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Lovecraftian Maltheism for the Pragmatic Individual: An Illustrated Guide

Last month’s “Illustrated Guide to Cthulhu Cakes” proved to be our most popular article ever, and thus our Board of Trustees have decided to try and make this a more regular feature. The purpose of this is twofold: to generate new and interesting insight into the strange world of contemporary Lovecraftian culture, and to get more people and personalities involved in this most noble pursuit by offering them a voice, location, and audience.

For this week’s guide we bring back our venerable Director of Public Relations, Mr. Charles Ward, for an unusual and perhaps slightly disturbing foray into the genre of Lovecraftian cosmic horror. Feel free to leave comments, arguments, or rants here or on Charles’ Facebook page.

We hope you enjoy it.

Disclaimer: The LNN does not necessarily endorse or support the following opinions. Neither do we guarantee the reliability or sanity of any of the content below. In fact, we will just go ahead and wash our hands of it altogether in advance, just in case it doesn't make any sense, you don't like it, or it makes you want to sue/maim/kill us. Unless, of course, you do like it, at which time we take full credit for its presentation.

[Edit: This article covers some of the same ground as our previous entry with Matt Cardin, but just to be fair, it should be noted that this post was written a little before we heard back from Mr. Cardin; we are just lazy sloths and haven't posted it until now. Also, Mr. Cardin had nothing to do with and is in no way responsible or liable for this article]

Charles Ward is the LNN's Director of Public Relations and senior phrenological correspondent. He enjoys rhetorical altercations and leverpostej. He currently lives in a state of denial but sometimes wonders if he should stockpile emotional weaponry and secede like every single one of the unquestioningly god-fearing, American Founding Fathers wanted him to.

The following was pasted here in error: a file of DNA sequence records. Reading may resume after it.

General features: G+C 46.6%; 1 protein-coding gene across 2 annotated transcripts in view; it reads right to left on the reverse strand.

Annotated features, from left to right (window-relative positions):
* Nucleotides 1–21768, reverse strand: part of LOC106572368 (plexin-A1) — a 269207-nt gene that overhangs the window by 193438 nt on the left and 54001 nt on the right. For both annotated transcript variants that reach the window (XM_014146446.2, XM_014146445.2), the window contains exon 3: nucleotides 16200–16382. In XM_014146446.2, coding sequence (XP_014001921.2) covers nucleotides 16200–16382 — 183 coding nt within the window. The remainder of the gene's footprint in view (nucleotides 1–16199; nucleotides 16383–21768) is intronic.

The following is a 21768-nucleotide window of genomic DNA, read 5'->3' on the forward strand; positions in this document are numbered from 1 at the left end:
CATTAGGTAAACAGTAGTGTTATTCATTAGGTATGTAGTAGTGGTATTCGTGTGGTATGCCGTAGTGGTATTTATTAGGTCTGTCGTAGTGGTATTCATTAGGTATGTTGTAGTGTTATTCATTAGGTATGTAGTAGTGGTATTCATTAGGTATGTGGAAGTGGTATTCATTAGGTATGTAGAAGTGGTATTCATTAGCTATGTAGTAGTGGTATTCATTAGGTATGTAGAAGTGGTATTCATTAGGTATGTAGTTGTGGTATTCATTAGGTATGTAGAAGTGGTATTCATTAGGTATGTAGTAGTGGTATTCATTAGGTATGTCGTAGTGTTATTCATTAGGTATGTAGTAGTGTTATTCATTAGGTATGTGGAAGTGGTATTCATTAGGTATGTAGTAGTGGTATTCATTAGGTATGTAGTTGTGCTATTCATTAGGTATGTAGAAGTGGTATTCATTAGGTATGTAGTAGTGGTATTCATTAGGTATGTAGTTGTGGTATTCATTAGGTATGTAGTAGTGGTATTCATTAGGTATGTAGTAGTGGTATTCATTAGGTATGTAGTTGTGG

Don't hate me. . . I'm not the one trying to destroy the earth:

Lovecraftian Maltheism for the Pragmatic Individual
by Charles Ward

During times of crisis, the people crave a hero: a leader who can take control and bring order to the chaos. The hero often strives to not only give meaning and purpose to one's actions and unite the group, but also attempts to interpret history and provide a means of enunciation so that one's current plight is placed within some sort of context.

The desire for a suitable vocabulary with which to process one's position in the cosmos has historically been a nearly unstoppable sociological force often surpassing even the fundamental biological mechanisms of hunger, aversion to pain, and basic sexuality. Hence, many people will often choose to follow a leader who purports to offer them an answer to “why,” even if this comes at an excruciating cost.

Beyond the mere Skinnerian dynamics of Terran religiosity, which are still vehemently denied by billions of 21st century homo sapiens, the ubiquity and popularity of religious belief is not in question. For better and for worse, the contemporary heroes of religion are extremely successful in their ideological conquests.

Pat Robertson is one such hero, offering relief from the burdens of coming to terms with one's existential demons. Of course, the acceptance of his ideology comes at a steep price: one must abandon reason in favor of dogma and all the sundry implications this brings to every aspect of one's life. His dogma is notoriously gruesome, and it is why he is the perfect example for a short exercise I will now suggest.

What I propose is a nomenclatural shift of a species of thought: that the broad concept of Lovecraftian cosmic horror might be considered to be more than a literary genre or philosophical device, but as something that might be part of a pragmatic approach to contemporary life.

Maltheism, of course, has a long and rich history through dystheism, misotheism, theodicy, dualism, and fideism, due largely to the fact that religious authors through the ages have taken great pains to unapologetically anthropomorphize their gods in all the worst ways possible. Now, don't get me wrong here: we can be more nuanced than just gleefully celebrating the concept of a malevolent god like freshman in a philosophy class, though the standard exercise does prove useful to provide a starting point for my proposition. The basic tenets of maltheism might be presented the following way according to the deus deceptor analogy: